Plus, the dumbbell chest press is easier for beginners to learn and master and potentially safer than trying the barbell bench press in your chest workouts.

Note that to make this more of an inner chest exercise, bring your hands close together, and to make it a middle chest exercise, your hands should be roughly shoulder-width apart. 

Here are the steps:

  1. Lie on your back on a weight bench with your knees bent to 90 degrees and feet flat on the floor.
  2. Grip the dumbbells so that your palms are facing away from your body, and bring each one into the chest press position so that your fist hovers roughly over the armpit on that side. 
  3. Exhale as you press the dumbbell straight up into the air above your body.
  4. Inhale as you slowly lower them back down to your chest without fully touching them down.

#5: High-to-Low Cable Fly

This is one of the best chest exercises and should be a staple move when you are trying to put together the best chest workout for strength and mass.

Because of the angle of pull up to the high position, you have a great opportunity to really squeeze your inner pecs at the end range of motion to target your inner chest.

Here are the steps for this chest-building exercise:

  1. Set the handles on a dual cable station just above shoulder height.
  2. Grab a handle with each hand, with your thumbs pointing upward as you make a fist. 
  3. Step into the center of the functional trainer or cable machine so that there is tension on both cables, lifting the weight stack. There should be tension on the cables throughout the duration of your set.
  4. Stagger your legs so that one foot is in front of the other. This is your starting position. 
  5. Keeping just a very slight bend in your elbows, sweep your arms relatively parallel to the floor but dip them down slightly as they come across the front of your body and meet in the middle straight out in front of your chest.
  6. Pause and squeeze the end position for several seconds, focusing on contracting the inner portion of your pecs.
  7. Slowly return to the starting position, resisting the pull of the cables to control the movement yourself to maximize the eccentric strengthening phase of the exercise.

#6: Plate Press

Sometimes called the Svend press, the plate press is a good exercise to add to chest workouts for mass and strength. 

It also strengthens your shoulders and can improve grip strength.

You can perform the exercise with a weight plate or with a dumbbell.

Here is how to do this exercise:

  1. Stand upright with good posture and your core and glutes engaged.
  2. Squeeze a weight plate between your two hands so that your palms are flat along either side of the plate, or hold a dumbbell vertically and stack your two hands on the handle.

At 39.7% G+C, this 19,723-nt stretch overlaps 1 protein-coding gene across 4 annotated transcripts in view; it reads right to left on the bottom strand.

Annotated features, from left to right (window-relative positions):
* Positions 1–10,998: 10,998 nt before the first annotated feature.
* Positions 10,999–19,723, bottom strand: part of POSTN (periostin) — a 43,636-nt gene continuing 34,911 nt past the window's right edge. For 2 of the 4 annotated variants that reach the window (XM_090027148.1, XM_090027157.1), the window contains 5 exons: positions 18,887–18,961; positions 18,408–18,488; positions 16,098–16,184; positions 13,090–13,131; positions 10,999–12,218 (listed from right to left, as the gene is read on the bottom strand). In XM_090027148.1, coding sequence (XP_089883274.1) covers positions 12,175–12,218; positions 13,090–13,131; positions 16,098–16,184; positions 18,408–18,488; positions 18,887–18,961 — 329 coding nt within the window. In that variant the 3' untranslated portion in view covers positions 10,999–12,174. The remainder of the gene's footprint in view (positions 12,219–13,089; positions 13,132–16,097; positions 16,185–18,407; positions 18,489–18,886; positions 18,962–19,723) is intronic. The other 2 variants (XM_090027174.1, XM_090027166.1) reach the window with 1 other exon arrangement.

3. Begin with the weight in at your sternum and then press straight outward, holding the end position with your elbows locked out for several seconds before slowly bending your elbows to return to the starting position. 
  4. Make sure to keep the weight parallel to the floor. Do not let the load cause your arms to dip downward.

#7: Push-Up With Hold

Chest Workouts: The 7 Best Chest Exercises For Muscle, Power, + Size 1

Push-ups are the classic bodyweight chest exercise.

Adding a hold at the bottom increases the intensity by requiring an isometric contraction. Instead of immediately pressing back up to the starting position, pause and hold yourself in the lowered position for 5 to 20 seconds.

Gradually increase the length of time for each isometric hold as well as the number of reps you do. Start with 3-5 reps with a 10-second hold and build up to 10-20 reps with up to a 30-second hold.

If you are doing chest workouts for power, you can also do clapping push-ups, where you press explosively into the ground once your chest is lowered down and then quickly clap your hands together under your chest before catching your body with your hands back on the ground.

For more chest workout ideas, check out a no-equipment chest workout here.

A bench press exercise for chest workouts.
Photo of author
Amber Sayer is a Fitness, Nutrition, and Wellness Writer and Editor, as well as a NASM-Certified Nutrition Coach and UESCA-certified running, endurance nutrition, and triathlon coach. She holds two Masters Degrees—one in Exercise Science and one in Prosthetics and Orthotics. As a Certified Personal Trainer and running coach for 12 years, Amber enjoys staying active and helping others do so as well. In her free time, she likes running, cycling, cooking, and tackling any type of puzzle.